Because these two types of cancer are estrogen positive, that means estrogen, a naturally occurring hormone that determines female characteristics, feeds the cancer.


“As the oncologist said, it’s not the best kind of breast cancer to have,” Landes said.

In the future, Landes will have to decide whether she’ll have both breasts removed as well as her female organs, which lessens the chance that her cancer could return.



In the present, both life and work continue. When she started losing her hair, she went to her hairdresser to have her head shaved, with her husband and daughter there, and her two granddaughters holding her hands for support. She’s traded in her signature blond streak for a wig. She’s also apt just to wear a scarf to cover her head.

In solidarity, her 6-year-old grandson, dressed in a cape, has since had his hair cut like hers. She keeps the video handy on her phone as well as photos of her granddaughters at the hair salon.


Now that the holiday season has arrived, Landes is likely to be struggling with her role.

“I’m always the one doing all the family stuff, like family functions,” she said. “How can I make this work?”

In city hall, city workers don pink Team Christine T-shirts every Friday. After her diagnosis, the city council endorsed a plan to name Anne Davis, director of the Gardiner Public Library, and Police Chief James Toman to be her deputies in the event that she’s unavailable to make a decision.

Davis has twice served as interim city manager while the city council undertook searches for permanent city managers, most recently for 17 months before Landes was hired. Toman has also filled in.

“Helping out the city manager is the least I can do during her battle with cancer. Acting as deputy is part of that,” Toman said earlier this week.

All the city’s department heads are willing to help in any way they can, Toman said, so Landes can focus on beating cancer.


“Which,” he said, “she’s gonna do.”

Gardiner Mayor Patricia Hart  Kennebec Journal photo by Andy Molloy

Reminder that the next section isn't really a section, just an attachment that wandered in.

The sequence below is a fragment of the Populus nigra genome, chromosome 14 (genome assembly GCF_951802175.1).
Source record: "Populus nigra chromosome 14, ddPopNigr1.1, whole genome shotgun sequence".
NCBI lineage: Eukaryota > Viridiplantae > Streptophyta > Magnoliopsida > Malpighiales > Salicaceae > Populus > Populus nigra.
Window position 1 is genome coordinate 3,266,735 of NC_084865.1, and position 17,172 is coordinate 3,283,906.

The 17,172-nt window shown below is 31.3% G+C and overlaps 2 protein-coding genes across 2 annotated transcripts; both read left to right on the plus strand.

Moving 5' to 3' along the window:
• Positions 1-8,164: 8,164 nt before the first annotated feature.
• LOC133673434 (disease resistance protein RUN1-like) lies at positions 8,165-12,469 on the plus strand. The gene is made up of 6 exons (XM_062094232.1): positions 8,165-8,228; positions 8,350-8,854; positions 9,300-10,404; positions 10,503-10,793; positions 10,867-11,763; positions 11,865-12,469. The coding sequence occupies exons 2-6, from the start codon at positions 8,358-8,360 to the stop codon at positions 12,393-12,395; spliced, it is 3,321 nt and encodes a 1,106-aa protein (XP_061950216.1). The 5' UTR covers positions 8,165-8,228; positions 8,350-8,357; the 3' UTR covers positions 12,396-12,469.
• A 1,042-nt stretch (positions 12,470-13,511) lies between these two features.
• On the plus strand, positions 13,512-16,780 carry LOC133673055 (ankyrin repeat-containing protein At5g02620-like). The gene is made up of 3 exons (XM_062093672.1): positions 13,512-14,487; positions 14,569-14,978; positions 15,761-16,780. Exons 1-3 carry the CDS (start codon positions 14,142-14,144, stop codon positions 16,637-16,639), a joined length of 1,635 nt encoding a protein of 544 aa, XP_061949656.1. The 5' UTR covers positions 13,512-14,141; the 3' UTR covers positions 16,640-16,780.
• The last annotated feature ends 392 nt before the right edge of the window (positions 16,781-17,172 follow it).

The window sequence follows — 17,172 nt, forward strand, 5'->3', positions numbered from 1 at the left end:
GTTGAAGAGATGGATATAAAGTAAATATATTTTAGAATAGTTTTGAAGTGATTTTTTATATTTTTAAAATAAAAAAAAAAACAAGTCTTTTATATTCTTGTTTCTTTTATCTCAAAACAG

Mayor Patricia Hart said Landes has been inspirational, balancing a full schedule with taking care of herself.

“She’s open with people,” Hart said. “She wants to share her journal and share her gratitude for the support she’s getting. She said if it helps one person, that’s a good thing.”

While she’s balancing her duties in Gardiner, as vice president of the executive committee of the Maine Municipal Association for 2019 and her family, Landes is still reckoning with the impact of cancer on her life.

Her daughter, who works for the surgeon who operated on Landes, has had a lump in her breast for about a year. Because of Landes’ diagnosis, her daughter recently had a biopsy, which came back negative.

“She’s going to have to be diligent, because I’m considered first generation,” she said.


Landes was diagnosed with Crohn’s Disease as child. When she was 28, she had surgery to remove part of her intestines. At that time, her gastroenterologist predicted she’d be back for more surgery in about five years. In the 22 years since, she hasn’t needed another surgery for that.

“My (oncologist) said he can get me 20 years, and I said I’ll take 20 years,” she said. “By then, I’ll be 70, and that’s a good run.”

Landes is the type of person who’s happiest when she has a plan, and she has a plan to treat her cancer for months to come.

“I know I have to do this medication regime or treatment plan. Am I there spiritually or psychology-wise? I still cry. I could cry right now. I have to be here to do this,” she said, tapping her table for emphasis. “I have to find the happy medium. I still sit in the chair at night and cry. My husband will rub my shoulder and say, ‘We got this. You’ll get through this.'”